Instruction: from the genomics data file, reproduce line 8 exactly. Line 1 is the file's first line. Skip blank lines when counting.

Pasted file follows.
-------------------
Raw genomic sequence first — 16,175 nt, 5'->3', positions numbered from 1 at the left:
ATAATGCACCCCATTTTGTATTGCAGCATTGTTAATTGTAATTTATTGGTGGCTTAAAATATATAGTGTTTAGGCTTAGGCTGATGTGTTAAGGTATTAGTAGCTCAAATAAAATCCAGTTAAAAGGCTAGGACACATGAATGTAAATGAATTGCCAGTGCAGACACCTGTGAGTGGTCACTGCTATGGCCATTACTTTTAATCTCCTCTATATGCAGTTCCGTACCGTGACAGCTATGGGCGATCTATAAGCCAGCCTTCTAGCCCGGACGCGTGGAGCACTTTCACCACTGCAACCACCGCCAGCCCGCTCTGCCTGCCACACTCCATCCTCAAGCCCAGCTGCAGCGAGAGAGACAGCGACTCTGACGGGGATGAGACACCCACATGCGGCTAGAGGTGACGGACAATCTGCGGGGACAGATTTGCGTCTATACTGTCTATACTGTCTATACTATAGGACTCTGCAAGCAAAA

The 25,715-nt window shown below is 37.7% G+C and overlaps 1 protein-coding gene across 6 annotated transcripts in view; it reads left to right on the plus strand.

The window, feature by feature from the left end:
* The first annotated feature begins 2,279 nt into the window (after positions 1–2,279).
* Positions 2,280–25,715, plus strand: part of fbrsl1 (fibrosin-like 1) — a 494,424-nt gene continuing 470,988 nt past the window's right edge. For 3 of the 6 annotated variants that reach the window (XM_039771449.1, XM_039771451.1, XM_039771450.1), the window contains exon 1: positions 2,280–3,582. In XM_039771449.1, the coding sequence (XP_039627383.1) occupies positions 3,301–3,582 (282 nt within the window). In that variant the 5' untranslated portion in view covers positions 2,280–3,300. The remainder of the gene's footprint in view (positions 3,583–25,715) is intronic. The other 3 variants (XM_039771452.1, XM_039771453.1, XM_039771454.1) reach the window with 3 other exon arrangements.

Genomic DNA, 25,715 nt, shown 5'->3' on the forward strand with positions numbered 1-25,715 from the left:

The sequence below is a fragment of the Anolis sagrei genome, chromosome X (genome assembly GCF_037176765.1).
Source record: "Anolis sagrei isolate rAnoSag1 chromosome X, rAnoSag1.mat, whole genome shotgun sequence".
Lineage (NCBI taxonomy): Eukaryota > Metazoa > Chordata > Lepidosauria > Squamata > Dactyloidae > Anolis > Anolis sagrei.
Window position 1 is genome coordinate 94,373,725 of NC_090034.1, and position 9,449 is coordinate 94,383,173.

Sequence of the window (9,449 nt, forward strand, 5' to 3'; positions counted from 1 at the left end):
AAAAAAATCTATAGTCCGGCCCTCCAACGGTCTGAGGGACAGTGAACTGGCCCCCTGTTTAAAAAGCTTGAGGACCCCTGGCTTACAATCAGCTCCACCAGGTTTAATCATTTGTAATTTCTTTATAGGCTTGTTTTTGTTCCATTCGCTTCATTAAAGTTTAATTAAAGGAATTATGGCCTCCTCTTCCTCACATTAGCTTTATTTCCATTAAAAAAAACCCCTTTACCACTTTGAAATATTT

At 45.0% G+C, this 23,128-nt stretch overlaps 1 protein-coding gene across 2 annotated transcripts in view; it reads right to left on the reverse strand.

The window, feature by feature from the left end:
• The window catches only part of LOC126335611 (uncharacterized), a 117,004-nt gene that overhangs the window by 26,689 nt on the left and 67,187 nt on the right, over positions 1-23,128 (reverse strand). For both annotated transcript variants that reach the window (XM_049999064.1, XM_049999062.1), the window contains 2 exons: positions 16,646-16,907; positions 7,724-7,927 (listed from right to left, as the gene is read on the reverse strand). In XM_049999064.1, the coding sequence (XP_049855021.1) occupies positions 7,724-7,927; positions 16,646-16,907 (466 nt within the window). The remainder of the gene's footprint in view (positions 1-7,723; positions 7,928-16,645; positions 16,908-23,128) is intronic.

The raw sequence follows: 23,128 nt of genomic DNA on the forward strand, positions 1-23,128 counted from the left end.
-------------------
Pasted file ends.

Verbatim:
The sequence below is a fragment of the Anolis sagrei genome, chromosome X (genome assembly GCF_037176765.1).